Monday, November 15, 2010

"Our history is the borough right now": the Nets' selling point is their new home's "authentic" history

A Wall Street Journal article today, headlined Selling Tickets the New Jersey Way, contrasts the two teams playing in Newark's Prudential Center:
Their starkest difference relates to their home state; the Devils have embraced New Jersey, while the Nets are increasingly shifting their focus to a future in Brooklyn that is slated to begin in the 2012-2013 season at a new arena in Atlantic Yards.

"Unfortunately, New Jersey never gave the team enough support on a consistent basis," said Fred Mangione, the Nets senior vice president of ticket sales and marketing, though he added, "We market and sell in New Jersey like we're never leaving."

Still, the team's Midtown headquarters is an ode to the outerborough. The team may be pitching wealthy potential suite-holders from Manhattan in Manhattan, but the marketing pitch is all Brooklyn.
Of course, the Nets' attachment to Brooklyn is all manufactured. As I explained last June, the Barclays Center markets "brownstone" and "loft" suites, and a canvas bag distributed at the groundbreaking places the giant arena next to the Brooklyn Bridge.

"New residents are using this idea of authenticity to soften their entrance into Brooklyn," observed academic and former Brooklynite Jonathan Silverman at the Dreamland Pavilion conference in October 2009.

The borough's touch points

The Journal article continues:
A timeline from the discovery of the borough in 1609 stretches through the hallway, marking historic events inside and outside of sports (the birth of Jerry Seinfeld is noted). Four large screens show the construction site of the new Barclays Center in real time; a video celebrates Brooklyn's history and hipness.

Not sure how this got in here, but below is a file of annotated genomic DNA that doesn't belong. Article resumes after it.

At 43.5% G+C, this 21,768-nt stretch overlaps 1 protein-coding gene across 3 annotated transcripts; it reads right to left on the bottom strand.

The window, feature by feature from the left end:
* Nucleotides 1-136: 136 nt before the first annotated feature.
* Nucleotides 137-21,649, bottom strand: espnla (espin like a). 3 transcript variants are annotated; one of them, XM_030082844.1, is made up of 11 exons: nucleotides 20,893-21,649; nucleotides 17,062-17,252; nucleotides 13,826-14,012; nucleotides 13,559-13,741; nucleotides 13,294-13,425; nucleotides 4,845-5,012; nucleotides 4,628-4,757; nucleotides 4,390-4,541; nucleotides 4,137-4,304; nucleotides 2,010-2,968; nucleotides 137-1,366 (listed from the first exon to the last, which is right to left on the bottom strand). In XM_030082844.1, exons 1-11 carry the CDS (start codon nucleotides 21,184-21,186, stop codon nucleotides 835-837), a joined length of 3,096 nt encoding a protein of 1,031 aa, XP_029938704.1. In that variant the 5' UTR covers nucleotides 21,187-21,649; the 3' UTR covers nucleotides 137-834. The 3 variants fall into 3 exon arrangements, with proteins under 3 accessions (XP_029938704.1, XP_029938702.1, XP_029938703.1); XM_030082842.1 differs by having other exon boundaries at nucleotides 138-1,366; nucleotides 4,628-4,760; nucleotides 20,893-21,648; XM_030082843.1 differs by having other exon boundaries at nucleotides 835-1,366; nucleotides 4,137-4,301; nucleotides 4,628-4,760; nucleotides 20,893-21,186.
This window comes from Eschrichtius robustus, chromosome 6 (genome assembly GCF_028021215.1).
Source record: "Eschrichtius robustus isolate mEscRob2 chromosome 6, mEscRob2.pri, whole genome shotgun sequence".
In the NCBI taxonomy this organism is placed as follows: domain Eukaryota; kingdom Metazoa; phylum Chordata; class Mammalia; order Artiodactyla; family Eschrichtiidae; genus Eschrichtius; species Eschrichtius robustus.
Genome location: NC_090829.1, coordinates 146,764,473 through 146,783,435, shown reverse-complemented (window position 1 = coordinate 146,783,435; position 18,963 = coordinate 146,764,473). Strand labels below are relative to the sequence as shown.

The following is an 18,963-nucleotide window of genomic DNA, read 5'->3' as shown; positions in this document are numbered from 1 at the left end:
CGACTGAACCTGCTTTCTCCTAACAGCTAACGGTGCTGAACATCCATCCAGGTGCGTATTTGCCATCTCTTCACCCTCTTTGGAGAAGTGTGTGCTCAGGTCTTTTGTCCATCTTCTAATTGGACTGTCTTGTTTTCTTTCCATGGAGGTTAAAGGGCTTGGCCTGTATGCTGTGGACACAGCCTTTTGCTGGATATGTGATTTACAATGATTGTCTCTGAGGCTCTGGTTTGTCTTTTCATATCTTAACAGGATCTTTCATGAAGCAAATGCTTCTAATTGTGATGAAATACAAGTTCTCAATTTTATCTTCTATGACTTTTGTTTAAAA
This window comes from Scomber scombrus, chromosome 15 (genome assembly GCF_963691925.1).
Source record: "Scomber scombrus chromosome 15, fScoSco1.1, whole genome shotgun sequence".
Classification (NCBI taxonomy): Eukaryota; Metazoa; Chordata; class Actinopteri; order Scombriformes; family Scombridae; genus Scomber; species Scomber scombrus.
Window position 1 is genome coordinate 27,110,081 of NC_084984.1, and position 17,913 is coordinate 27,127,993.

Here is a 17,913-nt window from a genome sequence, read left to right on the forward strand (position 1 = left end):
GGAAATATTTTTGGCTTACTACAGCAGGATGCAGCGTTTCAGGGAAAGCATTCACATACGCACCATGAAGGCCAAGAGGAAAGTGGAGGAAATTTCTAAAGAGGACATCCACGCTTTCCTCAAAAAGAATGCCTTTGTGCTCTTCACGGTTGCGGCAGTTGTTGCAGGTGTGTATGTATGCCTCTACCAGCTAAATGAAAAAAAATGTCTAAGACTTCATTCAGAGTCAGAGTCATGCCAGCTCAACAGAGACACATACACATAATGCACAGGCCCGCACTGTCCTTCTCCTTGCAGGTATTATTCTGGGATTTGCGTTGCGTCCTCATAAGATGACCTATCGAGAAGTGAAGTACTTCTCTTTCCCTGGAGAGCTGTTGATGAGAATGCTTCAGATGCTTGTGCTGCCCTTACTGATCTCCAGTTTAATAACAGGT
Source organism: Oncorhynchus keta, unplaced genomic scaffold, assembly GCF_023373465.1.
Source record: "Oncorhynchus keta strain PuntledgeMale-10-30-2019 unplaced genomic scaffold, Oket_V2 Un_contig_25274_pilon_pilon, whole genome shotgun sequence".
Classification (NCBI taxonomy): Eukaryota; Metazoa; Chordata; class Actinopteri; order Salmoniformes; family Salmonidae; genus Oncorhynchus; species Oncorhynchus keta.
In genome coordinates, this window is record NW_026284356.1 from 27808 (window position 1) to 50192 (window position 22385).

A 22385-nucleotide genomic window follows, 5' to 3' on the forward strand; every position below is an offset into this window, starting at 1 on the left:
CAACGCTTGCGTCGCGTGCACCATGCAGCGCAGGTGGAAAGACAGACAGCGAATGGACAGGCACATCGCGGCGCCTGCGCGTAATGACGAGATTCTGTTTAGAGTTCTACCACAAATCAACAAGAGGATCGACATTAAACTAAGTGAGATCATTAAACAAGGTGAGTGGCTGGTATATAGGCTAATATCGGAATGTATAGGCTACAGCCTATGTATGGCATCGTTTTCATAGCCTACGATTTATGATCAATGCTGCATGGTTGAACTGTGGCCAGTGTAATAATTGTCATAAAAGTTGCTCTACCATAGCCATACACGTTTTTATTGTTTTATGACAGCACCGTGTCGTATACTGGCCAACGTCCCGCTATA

All told, the pitch to potential suite-holders barely mentions the Nets at all.

"It's all about Brooklyn and it's all about the building," said Mr. Mangione, who said the team has commitments for 30 suites, though they have not begun selling regular tickets to the new building. "Yes, the team is there, but it's just as important for us to pitch the concerts and the boxing and everything else."

Though they have consulted with other local teams and NBA franchises with new stadiums, Mr. Mangione was blunt about the different challenge the Nets face. "All those other buildings will talk about their teams first," he said. "Those guys kind of have their history built. Our history is the borough right now."
Our history is the borough right now.

Of course, to establish that history they had to demolish buildings with their own history, such as the Spalding sporting goods factory recycled into handsome lofts or the Ward Bakery, moribund but certainly with significant potential for rehabilitation, as with a Newark cousin.

Just 30 suites?

As NLG's Eric McClure pointed out, "the Nets may actually have managed to unsell some Barclays Center suites in the past four months!"

Why? Because the claim of "commitments for 30 suites" is five suites fewer than the number claimed this past July.

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